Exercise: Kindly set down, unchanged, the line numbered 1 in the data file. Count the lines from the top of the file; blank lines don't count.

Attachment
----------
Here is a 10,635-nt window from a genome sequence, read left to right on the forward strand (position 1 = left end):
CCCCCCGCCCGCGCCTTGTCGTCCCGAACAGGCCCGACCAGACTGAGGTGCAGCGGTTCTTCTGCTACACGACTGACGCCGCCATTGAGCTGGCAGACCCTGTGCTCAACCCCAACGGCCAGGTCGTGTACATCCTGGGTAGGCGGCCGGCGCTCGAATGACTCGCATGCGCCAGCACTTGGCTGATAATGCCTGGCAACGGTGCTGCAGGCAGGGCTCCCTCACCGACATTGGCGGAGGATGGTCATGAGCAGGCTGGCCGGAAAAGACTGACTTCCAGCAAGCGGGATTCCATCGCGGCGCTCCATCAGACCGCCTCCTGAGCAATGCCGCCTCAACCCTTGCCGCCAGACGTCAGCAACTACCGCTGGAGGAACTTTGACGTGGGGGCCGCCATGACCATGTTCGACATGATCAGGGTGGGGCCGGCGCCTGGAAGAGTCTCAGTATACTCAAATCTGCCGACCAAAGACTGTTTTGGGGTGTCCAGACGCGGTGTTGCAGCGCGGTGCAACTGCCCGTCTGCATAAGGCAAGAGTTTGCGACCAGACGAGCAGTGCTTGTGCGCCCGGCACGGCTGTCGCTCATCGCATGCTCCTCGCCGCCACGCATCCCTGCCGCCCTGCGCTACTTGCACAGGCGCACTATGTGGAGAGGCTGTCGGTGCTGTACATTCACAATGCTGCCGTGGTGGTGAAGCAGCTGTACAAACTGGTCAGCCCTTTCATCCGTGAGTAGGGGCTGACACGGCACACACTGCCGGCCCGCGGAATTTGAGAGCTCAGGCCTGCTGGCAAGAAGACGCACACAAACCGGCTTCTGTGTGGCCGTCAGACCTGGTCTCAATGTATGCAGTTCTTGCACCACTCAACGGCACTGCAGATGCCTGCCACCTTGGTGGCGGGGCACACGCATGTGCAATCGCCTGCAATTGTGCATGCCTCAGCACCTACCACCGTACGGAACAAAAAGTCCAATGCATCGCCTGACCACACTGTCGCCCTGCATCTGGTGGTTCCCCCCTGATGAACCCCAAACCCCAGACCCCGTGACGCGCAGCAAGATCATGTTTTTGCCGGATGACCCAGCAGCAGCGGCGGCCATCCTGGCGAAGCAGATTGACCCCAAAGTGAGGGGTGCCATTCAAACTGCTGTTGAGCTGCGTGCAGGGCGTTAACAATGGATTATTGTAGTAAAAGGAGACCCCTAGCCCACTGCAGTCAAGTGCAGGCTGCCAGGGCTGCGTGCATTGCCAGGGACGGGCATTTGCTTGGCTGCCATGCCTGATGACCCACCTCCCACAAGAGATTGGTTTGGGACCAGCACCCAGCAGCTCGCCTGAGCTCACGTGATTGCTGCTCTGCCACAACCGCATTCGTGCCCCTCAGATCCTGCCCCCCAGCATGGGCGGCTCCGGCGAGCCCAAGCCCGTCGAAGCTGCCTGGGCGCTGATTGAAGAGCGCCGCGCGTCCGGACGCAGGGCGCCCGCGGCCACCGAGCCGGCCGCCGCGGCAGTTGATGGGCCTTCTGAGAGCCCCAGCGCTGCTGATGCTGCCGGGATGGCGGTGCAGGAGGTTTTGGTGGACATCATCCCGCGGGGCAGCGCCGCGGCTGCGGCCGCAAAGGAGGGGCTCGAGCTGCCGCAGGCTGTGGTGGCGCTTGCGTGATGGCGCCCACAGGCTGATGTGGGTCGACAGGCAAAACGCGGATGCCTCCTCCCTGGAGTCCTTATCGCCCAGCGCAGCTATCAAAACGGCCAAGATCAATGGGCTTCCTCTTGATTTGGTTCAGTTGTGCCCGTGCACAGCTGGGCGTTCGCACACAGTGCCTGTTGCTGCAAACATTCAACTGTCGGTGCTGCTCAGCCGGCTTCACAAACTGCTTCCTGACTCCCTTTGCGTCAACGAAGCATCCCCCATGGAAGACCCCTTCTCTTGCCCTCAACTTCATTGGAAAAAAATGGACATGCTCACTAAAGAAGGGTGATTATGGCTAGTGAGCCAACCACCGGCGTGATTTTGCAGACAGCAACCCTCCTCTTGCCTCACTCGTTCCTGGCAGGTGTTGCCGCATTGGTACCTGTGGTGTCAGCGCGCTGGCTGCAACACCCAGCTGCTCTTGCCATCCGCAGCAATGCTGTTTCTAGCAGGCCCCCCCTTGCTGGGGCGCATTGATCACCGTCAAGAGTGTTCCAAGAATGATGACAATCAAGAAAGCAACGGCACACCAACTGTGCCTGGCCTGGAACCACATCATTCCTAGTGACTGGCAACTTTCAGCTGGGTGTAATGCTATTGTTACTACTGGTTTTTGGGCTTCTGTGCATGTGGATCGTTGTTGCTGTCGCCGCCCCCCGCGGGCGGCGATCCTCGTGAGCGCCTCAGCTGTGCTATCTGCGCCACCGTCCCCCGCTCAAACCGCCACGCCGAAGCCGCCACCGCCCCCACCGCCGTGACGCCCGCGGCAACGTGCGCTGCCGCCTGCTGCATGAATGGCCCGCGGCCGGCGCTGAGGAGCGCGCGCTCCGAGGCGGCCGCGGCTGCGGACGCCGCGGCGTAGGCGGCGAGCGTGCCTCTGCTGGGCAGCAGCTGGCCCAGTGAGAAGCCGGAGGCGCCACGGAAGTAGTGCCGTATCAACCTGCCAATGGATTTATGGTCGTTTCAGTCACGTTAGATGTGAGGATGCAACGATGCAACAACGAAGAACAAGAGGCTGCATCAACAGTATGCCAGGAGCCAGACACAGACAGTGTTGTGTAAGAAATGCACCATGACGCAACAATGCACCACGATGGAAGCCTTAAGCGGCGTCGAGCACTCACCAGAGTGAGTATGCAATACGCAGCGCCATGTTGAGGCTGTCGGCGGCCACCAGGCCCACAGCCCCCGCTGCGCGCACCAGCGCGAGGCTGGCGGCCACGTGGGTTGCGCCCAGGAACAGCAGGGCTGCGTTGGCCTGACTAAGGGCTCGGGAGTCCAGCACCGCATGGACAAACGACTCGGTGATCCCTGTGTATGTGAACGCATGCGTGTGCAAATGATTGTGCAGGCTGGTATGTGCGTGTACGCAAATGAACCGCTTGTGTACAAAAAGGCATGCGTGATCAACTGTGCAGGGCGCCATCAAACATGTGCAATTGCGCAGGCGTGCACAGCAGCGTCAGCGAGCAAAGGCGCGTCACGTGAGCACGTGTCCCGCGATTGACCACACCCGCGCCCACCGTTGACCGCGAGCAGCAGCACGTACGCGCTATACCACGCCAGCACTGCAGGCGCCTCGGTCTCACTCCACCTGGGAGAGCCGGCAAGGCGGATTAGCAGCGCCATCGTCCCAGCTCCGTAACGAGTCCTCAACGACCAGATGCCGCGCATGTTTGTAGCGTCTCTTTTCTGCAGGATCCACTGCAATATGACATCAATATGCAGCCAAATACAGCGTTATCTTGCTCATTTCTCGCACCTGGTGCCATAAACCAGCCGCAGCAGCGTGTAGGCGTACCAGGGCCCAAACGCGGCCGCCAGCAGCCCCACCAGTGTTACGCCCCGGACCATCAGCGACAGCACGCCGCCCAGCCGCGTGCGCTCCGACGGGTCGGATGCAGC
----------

Here is a 10,635-nt window from a genome sequence, read left to right on the forward strand (position 1 = left end):